session of the bridge which we had the day before constructed. In accordance with orders we opened upon them with all the guns. They were soon driven back, occasionally showing themselves afterward, but with the same result. Their loss was great, and though we were under a terrific fire from not less than seven batteries from 10 o'clock until 6 p. m. our loss was very small. The officers and men distinguished themselves on this occasion. We were relieved at 6 p. m. by the artillery of General Hood's division, retiring to camp near Jefferson.
My batteries were unmarked at early dawn on Monday morning, August 25, and after a most fatiguing march arrived at Bristoe Station about 9 o'clock Tuesday night, where we encamped for the night.
Wednesday morning I was ordered to follow my division to Manassas. As we approached the Junction we were fired upon by two of the enemy's rifled guns. Captain Pegram being in front, his battery was carried forward and placed in position in an old redoubt. Captain Braxton's battery was posted on the east side of the railroad, and the batteries of Captains McIntosh and Crenshaw occupied the intermediate ground. The enemy's battery was soon silenced, and a New Jersey brigade was (after some very pretty practice on the part of Captains Pegram, Crenshaw, McIntosh, and Braxton) broken and put to flight. We moved on with the intention of following them up, but the character of the country was such as to render successful pursuit impossible, and the idea was abandoned. There was no loss on our side, but it is believed that the loss of the enemy was considerable.
Wednesday night at 12 o'clock we took up the line of march for Centreville, and from thence we marched to the battle-field of Manassas, where we arrived Thursday evening, August 28. The artillery took no part in the engagement of that afternoon.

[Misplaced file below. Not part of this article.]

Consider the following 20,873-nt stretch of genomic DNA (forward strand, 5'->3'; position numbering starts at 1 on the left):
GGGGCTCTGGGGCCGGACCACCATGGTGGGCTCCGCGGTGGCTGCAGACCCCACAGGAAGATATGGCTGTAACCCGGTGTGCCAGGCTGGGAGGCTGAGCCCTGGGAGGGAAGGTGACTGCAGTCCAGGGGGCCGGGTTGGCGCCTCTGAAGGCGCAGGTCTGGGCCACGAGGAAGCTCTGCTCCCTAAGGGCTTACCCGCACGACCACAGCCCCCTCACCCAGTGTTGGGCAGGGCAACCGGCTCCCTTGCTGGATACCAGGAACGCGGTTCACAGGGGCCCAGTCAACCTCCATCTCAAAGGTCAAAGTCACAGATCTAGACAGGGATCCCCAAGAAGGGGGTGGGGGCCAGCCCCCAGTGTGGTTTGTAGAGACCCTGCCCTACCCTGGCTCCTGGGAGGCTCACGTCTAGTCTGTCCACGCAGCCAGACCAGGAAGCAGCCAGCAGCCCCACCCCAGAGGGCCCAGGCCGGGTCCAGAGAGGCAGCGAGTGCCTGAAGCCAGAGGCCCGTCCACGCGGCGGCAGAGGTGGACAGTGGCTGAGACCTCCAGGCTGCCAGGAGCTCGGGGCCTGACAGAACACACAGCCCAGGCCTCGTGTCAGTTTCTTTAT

On Friday, August 29, the batteries were placed in position on the ridge in rear and to the left of General A. P. Hill's division. Captain Braxton's battery was engaged early in the forenoon on the extreme left, with the loss of some of his horses. Upon the cessation of the enemy's fire ours ceased also.
In the afternoon a section of Captain Pegram's battery hotly engaged the enemy on the right. His position was in rear of Generals Field's and Gregg's brigades. The loss of this section was very heavy, and the fire continuing with unremitted severity, it was withdrawn. Captain Braxton was then ordered to the position, and with five guns held it with loss under a terrific fire until night closed in upon the field.
Captain Crenshaw's battery was also engaged during the day from a point in rear of General Pender's brigade.
On Saturday, August 30, the batteries of Captains Braxton, Pegram, Latham, Davidson, McIntosh, and Crenshaw were all engaged at intervals on the left and rear of the infantry. The enemy made several demonstrations with both infantry and artillery on our left, all of which were promptly repelled by those batteries.
In the battle of Ox Hill, Monday, September 1, my command did not participate, though near the spot and under fire, two of the batteries, viz, Captains McIntosh's and Braxton's, being in position.*
* * * * * * *
R. L. WALKER,
Lieutenant-Colonel, Commanding Battalion Artillery, Light Division.
Major R. C. MORGAN,
Assistant Adjutant-General, Light Division.
*For portion of report here omitted, see Series I, Vol. XIX, Part I, pp. 983-985.